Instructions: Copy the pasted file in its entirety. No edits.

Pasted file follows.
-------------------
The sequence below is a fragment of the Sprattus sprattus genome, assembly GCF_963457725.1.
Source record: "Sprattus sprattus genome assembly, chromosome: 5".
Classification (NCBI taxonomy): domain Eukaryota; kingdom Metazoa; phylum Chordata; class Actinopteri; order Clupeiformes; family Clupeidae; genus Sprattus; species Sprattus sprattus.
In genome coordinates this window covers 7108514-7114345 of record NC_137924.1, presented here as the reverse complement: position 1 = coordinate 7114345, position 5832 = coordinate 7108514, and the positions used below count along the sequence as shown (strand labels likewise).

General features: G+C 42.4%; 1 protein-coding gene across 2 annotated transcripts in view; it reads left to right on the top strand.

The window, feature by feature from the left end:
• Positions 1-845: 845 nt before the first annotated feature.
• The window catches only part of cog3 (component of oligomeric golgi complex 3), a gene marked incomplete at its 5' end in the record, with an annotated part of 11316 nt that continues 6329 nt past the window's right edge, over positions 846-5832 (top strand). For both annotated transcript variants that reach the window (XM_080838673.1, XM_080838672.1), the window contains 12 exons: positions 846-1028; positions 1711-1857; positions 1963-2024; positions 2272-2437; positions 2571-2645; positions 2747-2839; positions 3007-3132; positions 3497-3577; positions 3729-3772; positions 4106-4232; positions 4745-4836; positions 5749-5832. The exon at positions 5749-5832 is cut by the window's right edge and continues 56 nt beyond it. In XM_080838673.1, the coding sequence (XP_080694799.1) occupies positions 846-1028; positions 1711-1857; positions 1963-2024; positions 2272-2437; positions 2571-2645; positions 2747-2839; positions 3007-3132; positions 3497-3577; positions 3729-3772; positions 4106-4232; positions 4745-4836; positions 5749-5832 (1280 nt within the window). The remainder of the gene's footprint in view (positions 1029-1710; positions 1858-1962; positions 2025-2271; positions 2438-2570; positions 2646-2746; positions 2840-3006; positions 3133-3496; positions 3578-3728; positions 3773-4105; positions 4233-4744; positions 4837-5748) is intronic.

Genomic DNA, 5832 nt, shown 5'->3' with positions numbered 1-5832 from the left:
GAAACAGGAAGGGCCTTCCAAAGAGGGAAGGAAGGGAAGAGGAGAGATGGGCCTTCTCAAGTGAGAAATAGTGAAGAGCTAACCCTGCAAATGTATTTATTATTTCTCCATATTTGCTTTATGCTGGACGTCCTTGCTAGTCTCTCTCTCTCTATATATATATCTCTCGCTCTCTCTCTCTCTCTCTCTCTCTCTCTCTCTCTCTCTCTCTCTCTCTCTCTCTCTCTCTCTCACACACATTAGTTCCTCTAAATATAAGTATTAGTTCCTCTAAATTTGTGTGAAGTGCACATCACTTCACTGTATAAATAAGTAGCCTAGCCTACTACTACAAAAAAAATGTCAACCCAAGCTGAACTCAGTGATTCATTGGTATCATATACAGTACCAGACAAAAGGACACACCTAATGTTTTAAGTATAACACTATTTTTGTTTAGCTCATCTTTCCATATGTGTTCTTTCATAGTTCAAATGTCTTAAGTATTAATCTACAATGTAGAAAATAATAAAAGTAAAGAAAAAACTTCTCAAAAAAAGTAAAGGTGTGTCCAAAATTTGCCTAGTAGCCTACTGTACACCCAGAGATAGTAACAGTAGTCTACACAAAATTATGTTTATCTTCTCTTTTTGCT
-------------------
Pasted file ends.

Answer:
The sequence below is a fragment of the Sprattus sprattus genome, assembly GCF_963457725.1.
Source record: "Sprattus sprattus genome assembly, chromosome: 5".
Classification (NCBI taxonomy): domain Eukaryota; kingdom Metazoa; phylum Chordata; class Actinopteri; order Clupeiformes; family Clupeidae; genus Sprattus; species Sprattus sprattus.
In genome coordinates this window covers 7108514-7114345 of record NC_137924.1, presented here as the reverse complement: position 1 = coordinate 7114345, position 5832 = coordinate 7108514, and the positions used below count along the sequence as shown (strand labels likewise).

General features: G+C 42.4%; 1 protein-coding gene across 2 annotated transcripts in view; it reads left to right on the top strand.

The window, feature by feature from the left end:
• Positions 1-845: 845 nt before the first annotated feature.
• The window catches only part of cog3 (component of oligomeric golgi complex 3), a gene marked incomplete at its 5' end in the record, with an annotated part of 11316 nt that continues 6329 nt past the window's right edge, over positions 846-5832 (top strand). For both annotated transcript variants that reach the window (XM_080838673.1, XM_080838672.1), the window contains 12 exons: positions 846-1028; positions 1711-1857; positions 1963-2024; positions 2272-2437; positions 2571-2645; positions 2747-2839; positions 3007-3132; positions 3497-3577; positions 3729-3772; positions 4106-4232; positions 4745-4836; positions 5749-5832. The exon at positions 5749-5832 is cut by the window's right edge and continues 56 nt beyond it. In XM_080838673.1, the coding sequence (XP_080694799.1) occupies positions 846-1028; positions 1711-1857; positions 1963-2024; positions 2272-2437; positions 2571-2645; positions 2747-2839; positions 3007-3132; positions 3497-3577; positions 3729-3772; positions 4106-4232; positions 4745-4836; positions 5749-5832 (1280 nt within the window). The remainder of the gene's footprint in view (positions 1029-1710; positions 1858-1962; positions 2025-2271; positions 2438-2570; positions 2646-2746; positions 2840-3006; positions 3133-3496; positions 3578-3728; positions 3773-4105; positions 4233-4744; positions 4837-5748) is intronic.

Genomic DNA, 5832 nt, shown 5'->3' with positions numbered 1-5832 from the left:
GAAACAGGAAGGGCCTTCCAAAGAGGGAAGGAAGGGAAGAGGAGAGATGGGCCTTCTCAAGTGAGAAATAGTGAAGAGCTAACCCTGCAAATGTATTTATTATTTCTCCATATTTGCTTTATGCTGGACGTCCTTGCTAGTCTCTCTCTCTCTATATATATATCTCTCGCTCTCTCTCTCTCTCTCTCTCTCTCTCTCTCTCTCTCTCTCTCTCTCTCTCTCTCTCTCTCTCACACACATTAGTTCCTCTAAATATAAGTATTAGTTCCTCTAAATTTGTGTGAAGTGCACATCACTTCACTGTATAAATAAGTAGCCTAGCCTACTACTACAAAAAAAATGTCAACCCAAGCTGAACTCAGTGATTCATTGGTATCATATACAGTACCAGACAAAAGGACACACCTAATGTTTTAAGTATAACACTATTTTTGTTTAGCTCATCTTTCCATATGTGTTCTTTCATAGTTCAAATGTCTTAAGTATTAATCTACAATGTAGAAAATAATAAAAGTAAAGAAAAAACTTCTCAAAAAAAGTAAAGGTGTGTCCAAAATTTGCCTAGTAGCCTACTGTACACCCAGAGATAGTAACAGTAGTCTACACAAAATTATGTTTATCTTCTCTTTTTGCT